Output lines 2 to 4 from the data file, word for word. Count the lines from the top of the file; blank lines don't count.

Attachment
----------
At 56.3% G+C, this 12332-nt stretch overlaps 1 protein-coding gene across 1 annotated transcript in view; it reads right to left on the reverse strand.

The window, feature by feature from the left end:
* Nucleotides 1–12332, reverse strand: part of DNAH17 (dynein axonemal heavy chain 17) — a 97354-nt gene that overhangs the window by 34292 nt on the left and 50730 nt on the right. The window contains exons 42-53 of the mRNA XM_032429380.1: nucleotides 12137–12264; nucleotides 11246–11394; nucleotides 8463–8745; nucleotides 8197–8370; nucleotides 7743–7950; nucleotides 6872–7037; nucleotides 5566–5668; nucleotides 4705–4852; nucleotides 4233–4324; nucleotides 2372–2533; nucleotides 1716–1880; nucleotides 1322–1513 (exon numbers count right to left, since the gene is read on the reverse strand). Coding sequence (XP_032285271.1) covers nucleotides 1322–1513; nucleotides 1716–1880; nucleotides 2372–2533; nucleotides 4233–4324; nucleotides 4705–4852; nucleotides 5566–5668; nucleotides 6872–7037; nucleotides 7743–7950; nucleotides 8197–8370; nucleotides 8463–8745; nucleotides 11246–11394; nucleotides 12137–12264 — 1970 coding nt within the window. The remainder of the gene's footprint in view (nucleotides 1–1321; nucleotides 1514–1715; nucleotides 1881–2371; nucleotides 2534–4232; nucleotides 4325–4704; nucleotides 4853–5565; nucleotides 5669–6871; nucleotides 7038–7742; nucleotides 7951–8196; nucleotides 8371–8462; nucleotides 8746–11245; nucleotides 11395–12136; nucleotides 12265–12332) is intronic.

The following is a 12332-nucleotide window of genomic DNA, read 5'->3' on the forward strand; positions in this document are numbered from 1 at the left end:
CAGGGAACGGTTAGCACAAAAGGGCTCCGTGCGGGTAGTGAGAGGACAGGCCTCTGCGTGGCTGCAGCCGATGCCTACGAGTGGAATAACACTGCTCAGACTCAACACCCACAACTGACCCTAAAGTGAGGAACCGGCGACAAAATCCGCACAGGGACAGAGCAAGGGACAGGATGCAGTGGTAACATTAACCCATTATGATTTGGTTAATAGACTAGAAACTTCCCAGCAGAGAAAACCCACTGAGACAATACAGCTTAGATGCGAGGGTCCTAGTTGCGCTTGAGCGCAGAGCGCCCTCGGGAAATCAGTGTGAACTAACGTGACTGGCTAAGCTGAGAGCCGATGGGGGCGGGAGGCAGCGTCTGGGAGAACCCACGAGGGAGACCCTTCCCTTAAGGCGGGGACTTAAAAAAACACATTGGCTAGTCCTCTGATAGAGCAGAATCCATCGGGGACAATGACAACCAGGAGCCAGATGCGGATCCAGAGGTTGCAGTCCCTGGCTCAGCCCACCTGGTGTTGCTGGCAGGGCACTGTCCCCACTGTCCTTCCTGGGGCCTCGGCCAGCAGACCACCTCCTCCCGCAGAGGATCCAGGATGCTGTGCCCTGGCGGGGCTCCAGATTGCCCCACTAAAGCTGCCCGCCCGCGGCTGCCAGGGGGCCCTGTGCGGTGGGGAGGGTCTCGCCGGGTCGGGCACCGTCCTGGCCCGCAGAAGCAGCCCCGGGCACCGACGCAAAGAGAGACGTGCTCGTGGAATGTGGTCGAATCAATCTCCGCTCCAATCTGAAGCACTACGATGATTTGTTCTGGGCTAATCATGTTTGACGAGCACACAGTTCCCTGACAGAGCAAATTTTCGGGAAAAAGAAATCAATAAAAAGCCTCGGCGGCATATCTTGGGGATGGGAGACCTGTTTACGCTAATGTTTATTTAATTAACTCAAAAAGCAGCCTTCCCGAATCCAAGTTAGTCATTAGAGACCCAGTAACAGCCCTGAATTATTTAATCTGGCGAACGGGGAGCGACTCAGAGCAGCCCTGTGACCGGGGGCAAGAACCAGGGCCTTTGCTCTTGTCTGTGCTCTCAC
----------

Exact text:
The window, feature by feature from the left end:
* Nucleotides 1–12332, reverse strand: part of DNAH17 (dynein axonemal heavy chain 17) — a 97354-nt gene that overhangs the window by 34292 nt on the left and 50730 nt on the right. The window contains exons 42-53 of the mRNA XM_032429380.1: nucleotides 12137–12264; nucleotides 11246–11394; nucleotides 8463–8745; nucleotides 8197–8370; nucleotides 7743–7950; nucleotides 6872–7037; nucleotides 5566–5668; nucleotides 4705–4852; nucleotides 4233–4324; nucleotides 2372–2533; nucleotides 1716–1880; nucleotides 1322–1513 (exon numbers count right to left, since the gene is read on the reverse strand). Coding sequence (XP_032285271.1) covers nucleotides 1322–1513; nucleotides 1716–1880; nucleotides 2372–2533; nucleotides 4233–4324; nucleotides 4705–4852; nucleotides 5566–5668; nucleotides 6872–7037; nucleotides 7743–7950; nucleotides 8197–8370; nucleotides 8463–8745; nucleotides 11246–11394; nucleotides 12137–12264 — 1970 coding nt within the window. The remainder of the gene's footprint in view (nucleotides 1–1321; nucleotides 1514–1715; nucleotides 1881–2371; nucleotides 2534–4232; nucleotides 4325–4704; nucleotides 4853–5565; nucleotides 5669–6871; nucleotides 7038–7742; nucleotides 7951–8196; nucleotides 8371–8462; nucleotides 8746–11245; nucleotides 11395–12136; nucleotides 12265–12332) is intronic.

The following is a 12332-nucleotide window of genomic DNA, read 5'->3' on the forward strand; positions in this document are numbered from 1 at the left end: